THE Zimbabwe Anti-Corruption Commission (Zacc) is investigating a protracted fierce dispute over a farm in Goromonzi – Subdivision H of Whiteside Farm measuring 40,8 hectares which accommodates one of the biggest tobacco grading factories in the country – amid reports that it was acquired by corrupt means.
The wrangle over the prime farm involves three parties: Mashonaland East Tobacco Graders, the original owners,
Mashonaland East Tobacco Contractors, a consortium of management and workers which once ran the farm, and businessman Samson Chauruka who claims to have bought the property from its owners, and Lesley Jane Lombard.
The case has been going for the past decade, with numerous court battles being fought over its control. Documents show that the farm, also known as Bromley Farm, has been at the centre of a protracted and bruising battle between the parties which are claiming a right to its possession or ownership.
The farm was at some point acquired by the state, but acquisition was set aside thus restoring the status quo ante.
Lombard was a director in Mashonaland East Tobacco Graders which owned the farm and employed workers who went on to form Mashonaland East Tobacco Contractors to run the farm after their employers abandoned them due to operational and financial problems.
Due to financial problems, fuelled by the chaotic land reform programme, the owners failed to pay arrear salaries due to employees and thus deserted them without terminating their contracts.
The farm was then left under management of its workers through a lease trading as Mashonaland East Tobacco Contractors. This arrangement subsisted until 28 October 2011 when Lombard successfully sought cancellation of the lease and evicted the workers for failing to pay rentals. The eviction was challenged since the workers still had valid contracts. Lombard’s move was also challenged on the grounds that she had no locus standi to evict them as the farm belonged to the company, a legal persona in its own right.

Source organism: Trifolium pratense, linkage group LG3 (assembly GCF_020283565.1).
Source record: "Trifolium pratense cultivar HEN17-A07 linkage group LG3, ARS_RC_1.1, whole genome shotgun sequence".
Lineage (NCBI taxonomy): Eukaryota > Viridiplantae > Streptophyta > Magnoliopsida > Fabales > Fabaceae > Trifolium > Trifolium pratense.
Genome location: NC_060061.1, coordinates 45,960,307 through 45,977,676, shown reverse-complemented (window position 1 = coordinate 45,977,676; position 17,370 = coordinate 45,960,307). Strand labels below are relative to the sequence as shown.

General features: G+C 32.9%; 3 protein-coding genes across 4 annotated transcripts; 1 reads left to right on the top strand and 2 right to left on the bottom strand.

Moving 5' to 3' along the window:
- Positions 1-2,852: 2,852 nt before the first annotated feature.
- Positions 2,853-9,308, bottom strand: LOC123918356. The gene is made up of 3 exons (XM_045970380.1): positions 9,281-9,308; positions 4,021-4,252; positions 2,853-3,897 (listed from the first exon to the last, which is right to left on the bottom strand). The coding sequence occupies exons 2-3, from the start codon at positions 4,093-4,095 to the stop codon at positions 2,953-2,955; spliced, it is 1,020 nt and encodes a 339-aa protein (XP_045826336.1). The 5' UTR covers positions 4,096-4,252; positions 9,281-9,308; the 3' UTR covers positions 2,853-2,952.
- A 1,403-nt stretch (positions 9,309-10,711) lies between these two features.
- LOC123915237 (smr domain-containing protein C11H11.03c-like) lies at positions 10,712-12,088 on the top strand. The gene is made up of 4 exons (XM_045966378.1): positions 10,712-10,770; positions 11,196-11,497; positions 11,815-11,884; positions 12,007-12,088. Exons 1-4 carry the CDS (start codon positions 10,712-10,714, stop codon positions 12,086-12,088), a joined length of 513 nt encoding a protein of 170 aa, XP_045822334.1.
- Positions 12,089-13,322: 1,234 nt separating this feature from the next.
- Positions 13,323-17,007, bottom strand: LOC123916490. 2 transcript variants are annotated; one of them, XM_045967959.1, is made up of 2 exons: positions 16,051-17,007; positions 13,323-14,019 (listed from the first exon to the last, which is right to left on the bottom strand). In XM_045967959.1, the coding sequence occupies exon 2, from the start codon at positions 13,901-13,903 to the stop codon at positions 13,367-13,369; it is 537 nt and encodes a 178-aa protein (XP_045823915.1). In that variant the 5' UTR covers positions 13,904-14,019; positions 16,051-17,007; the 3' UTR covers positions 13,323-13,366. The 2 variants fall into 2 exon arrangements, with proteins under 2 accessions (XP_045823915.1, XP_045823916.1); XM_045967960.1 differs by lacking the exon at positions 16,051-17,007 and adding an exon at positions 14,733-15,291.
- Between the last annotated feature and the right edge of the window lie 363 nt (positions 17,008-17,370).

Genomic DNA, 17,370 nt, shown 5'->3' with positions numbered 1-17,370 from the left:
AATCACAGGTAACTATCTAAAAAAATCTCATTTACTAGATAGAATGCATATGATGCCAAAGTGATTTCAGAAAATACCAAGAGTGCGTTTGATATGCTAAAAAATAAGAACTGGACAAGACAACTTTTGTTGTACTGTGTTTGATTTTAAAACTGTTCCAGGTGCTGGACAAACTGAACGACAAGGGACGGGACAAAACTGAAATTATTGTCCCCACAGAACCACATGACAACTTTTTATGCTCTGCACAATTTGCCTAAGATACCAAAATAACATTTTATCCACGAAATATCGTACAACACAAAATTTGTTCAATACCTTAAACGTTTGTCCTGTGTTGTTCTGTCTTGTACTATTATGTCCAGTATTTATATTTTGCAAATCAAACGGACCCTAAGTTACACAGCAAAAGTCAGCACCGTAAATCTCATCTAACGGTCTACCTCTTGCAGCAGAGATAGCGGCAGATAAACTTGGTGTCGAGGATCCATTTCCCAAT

The labour dispute between the employees was taken to the National Employment Council for the Tobacco Industry. To complicate matters further, Lombard sought to extract herself from the dispute by purportedly selling her shares in the company in whose name the farm is registered to Chauruka.
Upon assuming control of the farm, Chauruka resorted to “dirty tricks” to get rid of the management and workers who resisted and challenged his move, citing a breach of labour laws, especially section 16 of the Labour Act which stipulates that contracts of employees upon transfer of such an enterprise to new owners shall not be affected unless lawfully terminated.
Documents show that lands authorities have previously tried to resolve the issue, saying it needed “thorough interrogation and investigation” as there too many stories and inconsistencies surrounding the farm history
and its ownership.
The dispute needs to be investigated to ensure there was no corruption and irregularities involved because “there are several inconsistencies and too many stories that warrant dep investigation and scrutiny”, one document says.
“We are investigating this issue because we believe there was serious corruption involving the parties claiming ownership, ministry officials and some lawyers who facilitated change of ownership illegally,” a Zacc official said.
“We need to get to the bottom of this matter which reeks of abuse of office by state employees and their cohorts.’ Efforts to get comment from the parties involved were unsuccessful last night. – STAFF WRITER